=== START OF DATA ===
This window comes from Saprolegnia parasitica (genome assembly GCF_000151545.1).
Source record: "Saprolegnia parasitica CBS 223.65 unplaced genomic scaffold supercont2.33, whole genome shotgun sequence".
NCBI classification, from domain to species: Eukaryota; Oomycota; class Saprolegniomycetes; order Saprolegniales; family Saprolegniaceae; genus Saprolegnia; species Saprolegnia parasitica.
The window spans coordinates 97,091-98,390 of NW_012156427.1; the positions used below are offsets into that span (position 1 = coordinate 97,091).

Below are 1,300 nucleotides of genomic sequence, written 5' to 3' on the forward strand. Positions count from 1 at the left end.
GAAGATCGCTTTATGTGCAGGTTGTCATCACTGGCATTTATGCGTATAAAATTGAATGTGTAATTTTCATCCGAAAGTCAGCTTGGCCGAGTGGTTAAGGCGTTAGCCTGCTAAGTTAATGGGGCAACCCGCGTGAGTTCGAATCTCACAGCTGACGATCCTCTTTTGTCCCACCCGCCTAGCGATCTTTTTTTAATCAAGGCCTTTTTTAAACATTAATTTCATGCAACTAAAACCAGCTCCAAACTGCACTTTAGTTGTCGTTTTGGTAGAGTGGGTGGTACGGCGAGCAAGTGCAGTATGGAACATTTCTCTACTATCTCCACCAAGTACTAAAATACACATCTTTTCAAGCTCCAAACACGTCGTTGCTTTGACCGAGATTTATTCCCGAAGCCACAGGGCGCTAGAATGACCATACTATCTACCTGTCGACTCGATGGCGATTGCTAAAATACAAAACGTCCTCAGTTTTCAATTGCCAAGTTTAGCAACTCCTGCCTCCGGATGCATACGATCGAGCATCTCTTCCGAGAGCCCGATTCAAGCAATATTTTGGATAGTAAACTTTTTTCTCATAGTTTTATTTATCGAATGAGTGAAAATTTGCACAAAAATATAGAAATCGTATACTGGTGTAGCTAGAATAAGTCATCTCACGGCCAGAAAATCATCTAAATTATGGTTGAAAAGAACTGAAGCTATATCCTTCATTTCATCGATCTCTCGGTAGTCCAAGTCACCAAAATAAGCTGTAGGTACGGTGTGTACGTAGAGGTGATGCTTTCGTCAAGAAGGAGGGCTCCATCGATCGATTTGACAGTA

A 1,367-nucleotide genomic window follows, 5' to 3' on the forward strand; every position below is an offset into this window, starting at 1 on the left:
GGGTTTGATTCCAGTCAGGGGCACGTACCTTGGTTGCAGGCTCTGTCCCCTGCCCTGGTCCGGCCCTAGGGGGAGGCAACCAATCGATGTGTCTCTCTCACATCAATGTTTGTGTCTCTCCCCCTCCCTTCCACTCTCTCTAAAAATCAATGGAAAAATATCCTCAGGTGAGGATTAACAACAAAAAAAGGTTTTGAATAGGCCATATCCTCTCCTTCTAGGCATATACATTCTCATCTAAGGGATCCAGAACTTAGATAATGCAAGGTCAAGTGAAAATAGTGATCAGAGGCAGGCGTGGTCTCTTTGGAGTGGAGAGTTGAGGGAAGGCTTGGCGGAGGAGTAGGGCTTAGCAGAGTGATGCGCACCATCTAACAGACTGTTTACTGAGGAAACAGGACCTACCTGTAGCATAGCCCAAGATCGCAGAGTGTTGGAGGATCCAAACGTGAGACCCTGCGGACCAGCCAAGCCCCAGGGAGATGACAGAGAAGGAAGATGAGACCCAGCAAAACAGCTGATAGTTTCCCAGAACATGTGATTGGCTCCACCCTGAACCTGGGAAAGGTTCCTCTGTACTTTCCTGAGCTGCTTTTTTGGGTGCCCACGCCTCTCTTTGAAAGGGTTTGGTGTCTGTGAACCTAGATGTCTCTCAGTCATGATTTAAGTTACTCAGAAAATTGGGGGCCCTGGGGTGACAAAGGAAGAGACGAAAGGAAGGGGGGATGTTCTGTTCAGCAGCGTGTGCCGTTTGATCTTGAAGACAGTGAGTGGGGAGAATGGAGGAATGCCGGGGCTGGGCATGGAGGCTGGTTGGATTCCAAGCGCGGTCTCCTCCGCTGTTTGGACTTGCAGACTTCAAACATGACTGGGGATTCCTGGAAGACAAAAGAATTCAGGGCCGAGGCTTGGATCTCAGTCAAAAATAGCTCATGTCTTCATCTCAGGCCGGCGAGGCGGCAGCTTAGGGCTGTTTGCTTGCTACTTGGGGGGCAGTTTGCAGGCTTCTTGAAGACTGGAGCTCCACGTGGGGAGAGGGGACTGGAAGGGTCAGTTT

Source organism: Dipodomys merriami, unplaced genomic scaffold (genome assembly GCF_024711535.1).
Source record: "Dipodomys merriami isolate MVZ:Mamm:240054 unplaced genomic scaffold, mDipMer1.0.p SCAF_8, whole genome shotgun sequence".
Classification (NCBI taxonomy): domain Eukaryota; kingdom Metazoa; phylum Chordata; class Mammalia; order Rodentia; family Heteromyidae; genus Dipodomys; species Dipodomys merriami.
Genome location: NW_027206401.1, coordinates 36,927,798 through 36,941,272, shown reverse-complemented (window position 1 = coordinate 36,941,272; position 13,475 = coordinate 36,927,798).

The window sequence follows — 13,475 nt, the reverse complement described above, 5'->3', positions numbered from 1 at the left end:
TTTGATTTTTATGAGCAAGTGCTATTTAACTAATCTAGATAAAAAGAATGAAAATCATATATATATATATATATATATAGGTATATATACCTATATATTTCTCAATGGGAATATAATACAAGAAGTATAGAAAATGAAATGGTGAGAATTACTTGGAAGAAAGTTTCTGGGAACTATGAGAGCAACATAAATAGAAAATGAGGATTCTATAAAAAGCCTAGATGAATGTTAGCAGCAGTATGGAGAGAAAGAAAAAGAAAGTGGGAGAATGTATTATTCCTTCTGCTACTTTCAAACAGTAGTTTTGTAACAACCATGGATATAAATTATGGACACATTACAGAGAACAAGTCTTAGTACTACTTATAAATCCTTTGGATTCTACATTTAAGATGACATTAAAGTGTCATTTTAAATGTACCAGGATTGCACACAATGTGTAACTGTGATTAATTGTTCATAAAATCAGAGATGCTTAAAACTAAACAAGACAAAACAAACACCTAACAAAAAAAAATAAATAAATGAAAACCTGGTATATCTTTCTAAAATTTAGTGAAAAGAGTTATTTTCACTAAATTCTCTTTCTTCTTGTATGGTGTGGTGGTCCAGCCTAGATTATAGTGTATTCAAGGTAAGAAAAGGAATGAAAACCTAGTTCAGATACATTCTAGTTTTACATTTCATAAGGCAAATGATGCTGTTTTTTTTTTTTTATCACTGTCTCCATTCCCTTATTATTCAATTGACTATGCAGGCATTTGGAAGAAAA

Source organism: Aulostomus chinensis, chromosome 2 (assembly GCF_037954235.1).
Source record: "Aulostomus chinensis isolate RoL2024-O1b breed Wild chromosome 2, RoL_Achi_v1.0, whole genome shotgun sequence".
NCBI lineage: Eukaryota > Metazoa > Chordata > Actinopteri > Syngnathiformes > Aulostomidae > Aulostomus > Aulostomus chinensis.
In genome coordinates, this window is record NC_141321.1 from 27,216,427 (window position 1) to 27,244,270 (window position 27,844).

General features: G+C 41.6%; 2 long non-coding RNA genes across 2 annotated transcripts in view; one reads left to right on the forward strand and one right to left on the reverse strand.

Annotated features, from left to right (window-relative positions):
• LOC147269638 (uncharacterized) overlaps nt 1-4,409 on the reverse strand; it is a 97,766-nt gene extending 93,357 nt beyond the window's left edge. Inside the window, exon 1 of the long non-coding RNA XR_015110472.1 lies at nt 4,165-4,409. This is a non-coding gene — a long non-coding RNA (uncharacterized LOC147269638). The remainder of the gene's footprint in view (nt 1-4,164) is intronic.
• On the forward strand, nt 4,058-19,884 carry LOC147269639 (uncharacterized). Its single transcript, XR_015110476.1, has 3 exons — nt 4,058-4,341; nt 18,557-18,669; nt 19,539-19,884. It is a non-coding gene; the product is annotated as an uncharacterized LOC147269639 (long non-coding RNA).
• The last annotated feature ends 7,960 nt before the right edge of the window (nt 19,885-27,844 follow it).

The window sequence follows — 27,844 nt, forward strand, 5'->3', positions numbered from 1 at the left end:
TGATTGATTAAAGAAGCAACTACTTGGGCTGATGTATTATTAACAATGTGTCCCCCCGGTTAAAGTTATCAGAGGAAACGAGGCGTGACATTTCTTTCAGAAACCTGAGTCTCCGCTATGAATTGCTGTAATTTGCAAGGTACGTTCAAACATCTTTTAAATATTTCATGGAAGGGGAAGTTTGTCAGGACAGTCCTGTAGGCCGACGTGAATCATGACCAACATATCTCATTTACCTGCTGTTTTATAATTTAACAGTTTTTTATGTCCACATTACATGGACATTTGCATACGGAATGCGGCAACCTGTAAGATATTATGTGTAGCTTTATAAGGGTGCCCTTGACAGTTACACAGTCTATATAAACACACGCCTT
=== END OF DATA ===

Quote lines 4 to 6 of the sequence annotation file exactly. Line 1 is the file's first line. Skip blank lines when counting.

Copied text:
The window spans coordinates 97,091-98,390 of NW_012156427.1; the positions used below are offsets into that span (position 1 = coordinate 97,091).

Below are 1,300 nucleotides of genomic sequence, written 5' to 3' on the forward strand. Positions count from 1 at the left end.
GAAGATCGCTTTATGTGCAGGTTGTCATCACTGGCATTTATGCGTATAAAATTGAATGTGTAATTTTCATCCGAAAGTCAGCTTGGCCGAGTGGTTAAGGCGTTAGCCTGCTAAGTTAATGGGGCAACCCGCGTGAGTTCGAATCTCACAGCTGACGATCCTCTTTTGTCCCACCCGCCTAGCGATCTTTTTTTAATCAAGGCCTTTTTTAAACATTAATTTCATGCAACTAAAACCAGCTCCAAACTGCACTTTAGTTGTCGTTTTGGTAGAGTGGGTGGTACGGCGAGCAAGTGCAGTATGGAACATTTCTCTACTATCTCCACCAAGTACTAAAATACACATCTTTTCAAGCTCCAAACACGTCGTTGCTTTGACCGAGATTTATTCCCGAAGCCACAGGGCGCTAGAATGACCATACTATCTACCTGTCGACTCGATGGCGATTGCTAAAATACAAAACGTCCTCAGTTTTCAATTGCCAAGTTTAGCAACTCCTGCCTCCGGATGCATACGATCGAGCATCTCTTCCGAGAGCCCGATTCAAGCAATATTTTGGATAGTAAACTTTTTTCTCATAGTTTTATTTATCGAATGAGTGAAAATTTGCACAAAAATATAGAAATCGTATACTGGTGTAGCTAGAATAAGTCATCTCACGGCCAGAAAATCATCTAAATTATGGTTGAAAAGAACTGAAGCTATATCCTTCATTTCATCGATCTCTCGGTAGTCCAAGTCACCAAAATAAGCTGTAGGTACGGTGTGTACGTAGAGGTGATGCTTTCGTCAAGAAGGAGGGCTCCATCGATCGATTTGACAGTA